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Anyhow, for those of you who that haven't read my previous discussions on the growing body of research suggesting that we should perhaps be particularly mindful about the use of certain antiepileptic medicines during pregnancy (see here and here), the crux of the 'association' being made is that there may be some elevated risk of offspring autism under certain circumstances.
An automatic response to hearing about this possible link (aside from asserting that 'correlation does not equal causation') might be to say something along the lines of 'ban them' during pregnancy, as per another medicine (see here) with a very unfortunate history. But here's the thing: anti-epileptics aren't just some routine medicine used as pain relief or to help with other grumbling health-related issues that can be readily substituted. They can be, and often are, lifesavers: be in no doubt that untreated epilepsy can kill. And whilst it sounds easy to say that we should be prohibiting their use during pregnancy, the question then arises about what alternative you might suggest to control maternal epilepsy? Even though I'm enthused about things like ketogenic diets (see here) for example, and their growing use in treating some types of epilepsy, such measures are not always a good alternative to medication nor potentially great news for the developing child either (see here**). So we have a quandary.
Going back to the Veiby paper, it followed a slightly different vein to the previous work which looked at 'diagnosed' childhood outcomes such as autism following maternal use of anti-epileptics. Instead inquiring about specific facets of behaviour and development of offspring at 18 months and 36 months of age based on maternal report.
Using data derived from the Norwegian Mother and Child Cohort Study (MoBa) which covered a considerable sized cohort of pregnant women (more details are reported in this paper by Per Magnus and colleagues*** open-access), several thousand children were followed and included for the current study. MoBa, by the way, was also the source of data for one of the big folic acid studies with autism in mind (see here) and other interesting work (see here).
Anyhow, based on the analysis of records, some 333 children were reported to be exposed to antiepileptics in-utero as a result of maternal epilepsy. These children, when compared with non-exposed children, showed an increased frequency of issues with things like motor skills at 18 months alongside greater scores based on maternal reports of autistic-like behaviours.
At 36 months of age, these issues were still present in the exposed group. The frequency percentages for autistic traits in exposed and non-exposed children at the two time points were interesting (3.5% vs. 0.9% at 18 months, and 6% vs. 1.5% at 36 months). Just in case you're thinking that there might have been an effect from mum's epilepsy on child development and not the medication, the authors also reported no similar increased risk of developmental issues in those children born to mothers with epilepsy but who were unmedicated during pregnancy. Likewise when dads were diagnosed with epilepsy.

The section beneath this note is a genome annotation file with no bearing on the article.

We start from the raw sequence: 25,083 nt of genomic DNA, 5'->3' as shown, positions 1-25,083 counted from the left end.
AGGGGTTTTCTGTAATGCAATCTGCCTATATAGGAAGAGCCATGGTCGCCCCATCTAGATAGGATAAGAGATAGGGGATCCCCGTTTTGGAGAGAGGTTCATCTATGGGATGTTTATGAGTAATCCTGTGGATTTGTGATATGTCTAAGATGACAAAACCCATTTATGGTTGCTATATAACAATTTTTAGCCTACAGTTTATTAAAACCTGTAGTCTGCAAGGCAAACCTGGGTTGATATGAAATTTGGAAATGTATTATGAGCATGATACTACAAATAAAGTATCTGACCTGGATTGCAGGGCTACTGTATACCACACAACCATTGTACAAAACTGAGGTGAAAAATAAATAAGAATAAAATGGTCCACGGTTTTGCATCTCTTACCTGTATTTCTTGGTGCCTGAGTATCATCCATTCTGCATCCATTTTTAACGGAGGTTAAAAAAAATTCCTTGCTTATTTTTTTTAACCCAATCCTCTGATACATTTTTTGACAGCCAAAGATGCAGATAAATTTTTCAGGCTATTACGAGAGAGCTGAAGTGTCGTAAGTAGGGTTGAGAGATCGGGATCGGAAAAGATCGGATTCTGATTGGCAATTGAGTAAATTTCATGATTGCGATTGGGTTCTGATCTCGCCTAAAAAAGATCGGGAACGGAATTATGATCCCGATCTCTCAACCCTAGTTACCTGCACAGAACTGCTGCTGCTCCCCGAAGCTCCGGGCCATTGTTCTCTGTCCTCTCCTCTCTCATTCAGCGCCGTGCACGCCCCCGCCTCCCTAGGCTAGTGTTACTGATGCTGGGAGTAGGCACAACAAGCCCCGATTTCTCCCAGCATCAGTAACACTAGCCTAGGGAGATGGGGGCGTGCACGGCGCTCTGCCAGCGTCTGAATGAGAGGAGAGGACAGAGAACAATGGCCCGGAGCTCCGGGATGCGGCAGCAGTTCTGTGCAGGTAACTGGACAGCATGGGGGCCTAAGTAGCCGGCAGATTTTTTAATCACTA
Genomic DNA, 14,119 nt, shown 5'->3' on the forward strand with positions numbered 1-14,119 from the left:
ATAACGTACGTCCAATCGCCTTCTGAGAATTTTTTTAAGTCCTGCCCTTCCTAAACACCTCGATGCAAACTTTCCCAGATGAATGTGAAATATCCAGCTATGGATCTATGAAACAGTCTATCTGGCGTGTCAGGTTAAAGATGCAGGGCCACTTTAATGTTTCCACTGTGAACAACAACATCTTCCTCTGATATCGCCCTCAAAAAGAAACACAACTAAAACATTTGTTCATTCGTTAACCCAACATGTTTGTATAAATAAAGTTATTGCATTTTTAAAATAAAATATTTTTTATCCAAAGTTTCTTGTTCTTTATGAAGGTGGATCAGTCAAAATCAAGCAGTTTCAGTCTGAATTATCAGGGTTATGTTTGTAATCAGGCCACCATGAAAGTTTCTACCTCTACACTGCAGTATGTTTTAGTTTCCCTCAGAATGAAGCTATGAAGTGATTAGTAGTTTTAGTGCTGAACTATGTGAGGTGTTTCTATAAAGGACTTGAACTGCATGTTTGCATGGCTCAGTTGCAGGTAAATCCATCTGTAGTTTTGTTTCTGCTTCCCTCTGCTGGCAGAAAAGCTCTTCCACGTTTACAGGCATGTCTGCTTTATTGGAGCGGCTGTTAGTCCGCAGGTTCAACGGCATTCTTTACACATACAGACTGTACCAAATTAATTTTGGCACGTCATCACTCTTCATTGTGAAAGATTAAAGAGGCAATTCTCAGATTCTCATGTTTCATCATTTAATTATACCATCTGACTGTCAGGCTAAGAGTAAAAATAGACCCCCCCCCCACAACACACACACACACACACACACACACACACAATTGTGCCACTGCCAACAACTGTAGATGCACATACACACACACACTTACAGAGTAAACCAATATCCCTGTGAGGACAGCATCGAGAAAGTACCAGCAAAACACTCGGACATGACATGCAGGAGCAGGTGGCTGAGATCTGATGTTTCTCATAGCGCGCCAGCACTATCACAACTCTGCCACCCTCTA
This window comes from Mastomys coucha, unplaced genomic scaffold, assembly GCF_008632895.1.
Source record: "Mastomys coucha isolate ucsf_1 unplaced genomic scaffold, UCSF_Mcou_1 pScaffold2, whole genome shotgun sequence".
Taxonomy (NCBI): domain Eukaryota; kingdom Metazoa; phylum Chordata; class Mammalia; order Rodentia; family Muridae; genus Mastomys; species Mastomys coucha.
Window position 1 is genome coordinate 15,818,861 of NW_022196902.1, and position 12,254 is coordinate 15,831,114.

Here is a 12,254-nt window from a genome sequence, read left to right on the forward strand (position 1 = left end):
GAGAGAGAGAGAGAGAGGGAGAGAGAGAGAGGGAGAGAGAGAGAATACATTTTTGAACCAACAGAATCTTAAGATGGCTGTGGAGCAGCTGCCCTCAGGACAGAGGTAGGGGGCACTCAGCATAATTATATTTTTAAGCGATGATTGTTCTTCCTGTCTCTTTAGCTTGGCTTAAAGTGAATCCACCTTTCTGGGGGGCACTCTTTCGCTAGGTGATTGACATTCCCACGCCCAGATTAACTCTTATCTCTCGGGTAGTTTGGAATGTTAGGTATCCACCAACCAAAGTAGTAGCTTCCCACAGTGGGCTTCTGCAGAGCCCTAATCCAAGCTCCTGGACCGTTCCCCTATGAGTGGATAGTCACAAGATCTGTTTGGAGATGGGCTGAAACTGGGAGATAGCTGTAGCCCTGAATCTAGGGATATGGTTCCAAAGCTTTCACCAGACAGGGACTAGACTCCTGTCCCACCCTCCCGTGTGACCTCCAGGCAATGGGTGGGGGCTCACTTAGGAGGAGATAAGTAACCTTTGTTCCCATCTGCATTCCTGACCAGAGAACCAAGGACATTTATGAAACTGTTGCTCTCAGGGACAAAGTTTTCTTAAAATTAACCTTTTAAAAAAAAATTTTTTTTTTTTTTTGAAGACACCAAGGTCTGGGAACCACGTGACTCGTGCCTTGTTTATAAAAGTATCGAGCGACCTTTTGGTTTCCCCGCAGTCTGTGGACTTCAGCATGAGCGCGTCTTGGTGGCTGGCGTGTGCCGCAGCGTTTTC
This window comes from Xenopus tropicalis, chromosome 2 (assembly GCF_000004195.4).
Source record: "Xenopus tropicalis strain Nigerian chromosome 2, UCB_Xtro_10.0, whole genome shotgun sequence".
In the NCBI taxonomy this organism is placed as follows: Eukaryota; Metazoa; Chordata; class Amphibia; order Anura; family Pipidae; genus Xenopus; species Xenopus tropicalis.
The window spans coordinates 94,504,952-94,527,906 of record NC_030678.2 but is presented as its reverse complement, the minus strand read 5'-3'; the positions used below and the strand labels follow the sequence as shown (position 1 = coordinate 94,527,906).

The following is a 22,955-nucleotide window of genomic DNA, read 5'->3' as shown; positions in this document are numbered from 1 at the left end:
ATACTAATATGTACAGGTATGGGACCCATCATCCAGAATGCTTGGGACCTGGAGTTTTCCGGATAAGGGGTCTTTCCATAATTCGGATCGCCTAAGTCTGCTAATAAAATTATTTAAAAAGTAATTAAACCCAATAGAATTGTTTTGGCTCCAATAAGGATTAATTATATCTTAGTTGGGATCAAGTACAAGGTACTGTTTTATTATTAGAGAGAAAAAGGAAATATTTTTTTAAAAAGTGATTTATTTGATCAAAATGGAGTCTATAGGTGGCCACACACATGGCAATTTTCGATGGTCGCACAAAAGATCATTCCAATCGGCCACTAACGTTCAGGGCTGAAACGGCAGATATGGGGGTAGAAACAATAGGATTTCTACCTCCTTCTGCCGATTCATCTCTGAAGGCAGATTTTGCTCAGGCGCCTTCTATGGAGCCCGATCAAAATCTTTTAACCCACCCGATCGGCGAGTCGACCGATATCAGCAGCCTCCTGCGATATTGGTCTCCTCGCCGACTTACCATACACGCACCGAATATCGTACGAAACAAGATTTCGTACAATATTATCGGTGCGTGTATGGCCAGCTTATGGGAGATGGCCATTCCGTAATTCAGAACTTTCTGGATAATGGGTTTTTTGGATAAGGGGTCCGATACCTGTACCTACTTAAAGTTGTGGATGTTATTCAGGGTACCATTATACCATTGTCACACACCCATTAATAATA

It's hard not to say that the evidence is stacking up for some effect of such medication when it comes to autism as a diagnosis and as a collection of symptoms/traits bearing in mind that risk is risk not fact. The announcement that the US FDA has now issued a warning about using the antiepileptics in question during pregnancy (which includes valproate) for treating things like migraine is testament to how seriously this issues is being taken. For many people, this is probably going to be worrying news.
With my cold, objective science hat on I'd also reiterate the suggestions from my previous posts on this topic that we have an interesting model developing potentially illustrative of how autism, at least some autism, might come about. Yes, autism research already uses a valproate mouse model of autism (see here for example) illustrative of the potential teratogenicity of the drug. But further than that are the reports that valproate for example, might have some interesting epigenetic effects on the genome, as per it being "a powerful HDAC inhibitor"*** (HDAC = histone deacetylases); indeed what effects it might have on certain comorbidity too****. One has to wonder whether this might have some effect also.
To close, I will reiterate the sentiments of this blog about not providing medical or clinical advice. Anyone requiring further information about this association, is directed to their supervising medical practitioner for further advice. Don't mess with epilepsy.
Something musical to close.... The Smiths and Sheila Take A Bow and the news that Morrissey has pulled his autobiography (which I assume would have been quite an interesting read).
* Veiby G. et al. Exposure to antiepileptic drugs in utero and child development—A prospective population-based study. Epilepsia. 2013. doi: 10.1111/epi.12226
** Sussman D. et al. Effects of a ketogenic diet during pregnancy on embryonic growth in the mouse. BMC Pregnancy and Childbirth 2013, 13:109 doi:10.1186/1471-2393-13-109.
*** Haberland M. et al. The many roles of histone deacetylases in development and physiology: implications for disease and therapy. Nat Rev Genet. 2009 January; 10(1): 32–42.
**** Turgeon N. et al. HDAC1 and HDAC2 Restrain the Intestinal Inflammatory Response by Regulating Intestinal Epithelial Cell Differentiation. PLoS ONE. 2013. 8(9): e73785. doi:10.1371/journal.pone.0073785
Veiby G, Daltveit AK, Schjølberg S, Stoltenberg C, Oyen AS, Vollset SE, Engelsen BA, & Gilhus NE (2013). Exposure to antiepileptic drugs in utero and child development: A prospective population-based study. Epilepsia, 54 (8), 1462-72 PMID: 23865818
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